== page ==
Chidinma's from the Eastern part of Nigeria and a beginner in the Yoruba language.
She had 'overplayed' this playlist to the extent that she knew most of the songs sung in Yoruba word for word.
I found myself warmly drawn to the playlist as I reminisced on how Chidinma would sing and dance along to the tracks passionately.
When you're happy, you enjoy the music. But when you're sad, you understand the lyrics. ~ Frank Ocean
I couldn't pray but was reflecting on the lyrics of the songs that were being sung.
Without any prompt, the chorus from Asa's song 'Baby gone' interrupts my thought.
The line that kept looping in my heart was
Oh, my baby's gone, Is gone from me, Is gone from me
My baby's gone from me. Have you seen my baby?
Oh, my baby's gone gone gone. My baby's gone from me.
Have you seen my baby? My baby's gone gone gone
My baby's gone for me. Have you seen my baby for me?
So what did I do? I put minister Asa on repeat, looping that chorus line.
What happened next? You guessed right!
The flood of tears opened, drenching my pillows with soundless sobs.
After an hour of looping that song, I invited other ministers of songs to join this morning's devotion.
So I invited minister Timi Dakolo to upstage as he joined the repeat list by ministering our favourite track, "Iyawo mi." it's from the song that I stole her pet name "; Alayoooooo mi."
Before we knew it, other ministers began to join.
Next was Brother Wizkid ministering "my baby", followed by Sister Tiwa Savage, who renditioned three songs "My Darling," "Ifewa Gbona," and "Eminado."
I had to escort her off the stage because Brother Phyno, Flavour and Adekunle Gold were becoming impatient to offer their ministrations.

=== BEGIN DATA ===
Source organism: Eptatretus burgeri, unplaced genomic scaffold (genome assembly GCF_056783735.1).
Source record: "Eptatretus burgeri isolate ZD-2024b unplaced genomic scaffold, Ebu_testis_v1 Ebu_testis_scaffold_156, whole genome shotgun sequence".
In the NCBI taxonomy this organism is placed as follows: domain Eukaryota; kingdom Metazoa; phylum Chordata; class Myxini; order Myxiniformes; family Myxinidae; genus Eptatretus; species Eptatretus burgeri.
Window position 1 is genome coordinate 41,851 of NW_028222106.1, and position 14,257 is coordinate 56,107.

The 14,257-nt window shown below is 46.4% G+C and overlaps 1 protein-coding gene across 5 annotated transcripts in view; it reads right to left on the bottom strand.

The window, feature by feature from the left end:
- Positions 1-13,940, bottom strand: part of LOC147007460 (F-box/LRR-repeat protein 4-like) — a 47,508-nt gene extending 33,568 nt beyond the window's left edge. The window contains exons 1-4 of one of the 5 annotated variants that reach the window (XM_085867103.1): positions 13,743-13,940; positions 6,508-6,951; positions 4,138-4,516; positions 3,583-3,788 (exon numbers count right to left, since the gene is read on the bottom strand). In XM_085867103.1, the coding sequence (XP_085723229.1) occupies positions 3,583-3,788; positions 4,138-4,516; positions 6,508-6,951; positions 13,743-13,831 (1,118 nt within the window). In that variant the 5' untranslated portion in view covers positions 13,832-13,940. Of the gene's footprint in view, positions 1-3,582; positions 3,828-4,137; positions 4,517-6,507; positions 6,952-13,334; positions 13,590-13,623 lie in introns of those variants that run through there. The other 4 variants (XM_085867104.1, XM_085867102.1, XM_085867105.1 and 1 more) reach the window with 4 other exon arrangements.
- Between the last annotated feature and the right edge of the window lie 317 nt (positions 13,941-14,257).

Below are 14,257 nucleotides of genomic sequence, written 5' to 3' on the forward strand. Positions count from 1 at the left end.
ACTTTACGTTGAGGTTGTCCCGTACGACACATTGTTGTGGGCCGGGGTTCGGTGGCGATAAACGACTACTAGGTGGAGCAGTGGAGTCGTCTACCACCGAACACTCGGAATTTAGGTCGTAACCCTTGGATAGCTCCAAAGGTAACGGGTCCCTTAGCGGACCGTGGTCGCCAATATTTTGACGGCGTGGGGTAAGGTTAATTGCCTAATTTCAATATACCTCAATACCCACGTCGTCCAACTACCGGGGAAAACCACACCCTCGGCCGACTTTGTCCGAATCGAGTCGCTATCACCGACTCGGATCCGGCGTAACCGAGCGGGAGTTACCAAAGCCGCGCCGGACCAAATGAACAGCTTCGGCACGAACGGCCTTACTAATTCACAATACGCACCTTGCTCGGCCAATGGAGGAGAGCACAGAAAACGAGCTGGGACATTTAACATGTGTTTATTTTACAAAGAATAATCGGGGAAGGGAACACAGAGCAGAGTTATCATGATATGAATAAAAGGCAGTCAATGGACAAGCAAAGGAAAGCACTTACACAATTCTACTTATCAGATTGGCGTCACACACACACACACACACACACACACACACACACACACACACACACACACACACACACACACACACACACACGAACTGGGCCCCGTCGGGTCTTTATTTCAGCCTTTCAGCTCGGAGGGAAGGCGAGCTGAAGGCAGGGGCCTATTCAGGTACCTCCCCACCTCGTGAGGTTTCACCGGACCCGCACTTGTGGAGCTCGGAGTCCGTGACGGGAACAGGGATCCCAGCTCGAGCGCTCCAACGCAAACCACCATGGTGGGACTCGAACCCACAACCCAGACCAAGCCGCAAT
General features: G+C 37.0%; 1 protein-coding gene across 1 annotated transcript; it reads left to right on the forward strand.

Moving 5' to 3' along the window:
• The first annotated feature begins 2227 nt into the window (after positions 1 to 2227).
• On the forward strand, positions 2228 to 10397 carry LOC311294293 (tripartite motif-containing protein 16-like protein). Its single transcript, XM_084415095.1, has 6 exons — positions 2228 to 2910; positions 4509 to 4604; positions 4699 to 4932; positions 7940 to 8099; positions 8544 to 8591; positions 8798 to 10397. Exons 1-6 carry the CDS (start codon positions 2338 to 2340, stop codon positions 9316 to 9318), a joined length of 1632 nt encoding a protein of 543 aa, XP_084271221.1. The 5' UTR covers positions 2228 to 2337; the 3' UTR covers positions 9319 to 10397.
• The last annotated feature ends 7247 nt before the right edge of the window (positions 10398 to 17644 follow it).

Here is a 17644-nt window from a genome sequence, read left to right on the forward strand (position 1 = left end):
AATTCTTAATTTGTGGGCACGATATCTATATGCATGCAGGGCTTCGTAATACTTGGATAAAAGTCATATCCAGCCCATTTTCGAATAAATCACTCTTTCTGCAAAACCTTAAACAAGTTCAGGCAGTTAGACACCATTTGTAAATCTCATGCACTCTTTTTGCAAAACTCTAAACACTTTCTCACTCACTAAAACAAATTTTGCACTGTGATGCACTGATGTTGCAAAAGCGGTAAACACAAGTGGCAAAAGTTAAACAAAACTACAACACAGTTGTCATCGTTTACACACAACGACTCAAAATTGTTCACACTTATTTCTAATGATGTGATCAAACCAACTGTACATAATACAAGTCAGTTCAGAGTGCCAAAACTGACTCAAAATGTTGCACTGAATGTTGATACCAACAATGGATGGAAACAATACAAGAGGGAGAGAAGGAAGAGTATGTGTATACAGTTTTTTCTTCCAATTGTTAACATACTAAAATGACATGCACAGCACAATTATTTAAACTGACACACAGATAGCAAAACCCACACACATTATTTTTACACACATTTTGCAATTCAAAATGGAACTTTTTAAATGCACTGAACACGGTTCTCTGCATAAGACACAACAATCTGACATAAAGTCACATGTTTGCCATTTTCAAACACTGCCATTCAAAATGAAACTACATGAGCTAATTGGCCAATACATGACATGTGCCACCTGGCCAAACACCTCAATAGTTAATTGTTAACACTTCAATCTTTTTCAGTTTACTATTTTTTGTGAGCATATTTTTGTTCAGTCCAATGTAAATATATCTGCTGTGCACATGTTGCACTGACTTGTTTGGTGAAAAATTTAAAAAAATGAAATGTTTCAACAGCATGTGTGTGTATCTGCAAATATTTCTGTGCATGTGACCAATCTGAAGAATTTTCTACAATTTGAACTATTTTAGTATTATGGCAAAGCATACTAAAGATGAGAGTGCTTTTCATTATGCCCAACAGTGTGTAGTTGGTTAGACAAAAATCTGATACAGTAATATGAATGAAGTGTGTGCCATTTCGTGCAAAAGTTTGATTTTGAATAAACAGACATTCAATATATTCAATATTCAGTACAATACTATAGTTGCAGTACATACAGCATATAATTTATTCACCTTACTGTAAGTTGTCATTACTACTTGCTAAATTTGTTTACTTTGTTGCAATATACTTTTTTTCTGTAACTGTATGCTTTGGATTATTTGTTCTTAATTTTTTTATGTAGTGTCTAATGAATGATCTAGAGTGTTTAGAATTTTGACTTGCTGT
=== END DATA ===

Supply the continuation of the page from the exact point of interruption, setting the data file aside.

I brought the tempo down as André Rieu & Mirusia sang "Ave Maria" and grand uncle Luciano Pavarotti sang "Nessun Dorma", and I brought the morning devotion to an end as Minister Luther Vandross sang "Dance With my Father."
Chidinma loved dancing, and she could dance herself out of anything. I wish I could have an endless dance with her. Now I see what Luther Vandross meant by the song “dance with my father”.
Music can raise us up when we struggle with grief, take us out of our current mood, and bring us into a different time and place.
When we can't find the words, a particular song could be even better than we can express our thoughts and feelings.
I also found two melodies that spoke comfort directly to my heart in the early months of my grief journey.
Holy Spirit Carry Me by Nathaniel Bassey and Wonu mi o ko wa ba mi soro by Esther Obaleye.
These songs were playing on repeat in the background for months.
Music can be used, whether in lyrics or without, as an escape, a relief from our pain, as a means of relaxation or meditation when confronting our grief.
Music is one of the many coping mechanisms that you also can use to help you get through your grieving process.
I have found it an excellent way to deal with my grief.
If you are yet to, may I recommend you connect with the music that may comfort you and bring you to a place of healing and remembrance, whatever the genre may be even if the sense of balance, peace and harmony is for a moment.
Please share in the comment section how you have or have not found music as a coping mechanism on your grief journey, as well as songs that you found to have been beneficial.
Please remember that you are still welcome to register for the bereavement support group, starting on the 25th of March, if you haven't already done so.
To Be Continued Next Wednesday...
I would like to hear from you. Would you please share your thoughts, comments and reflections below. Thank you.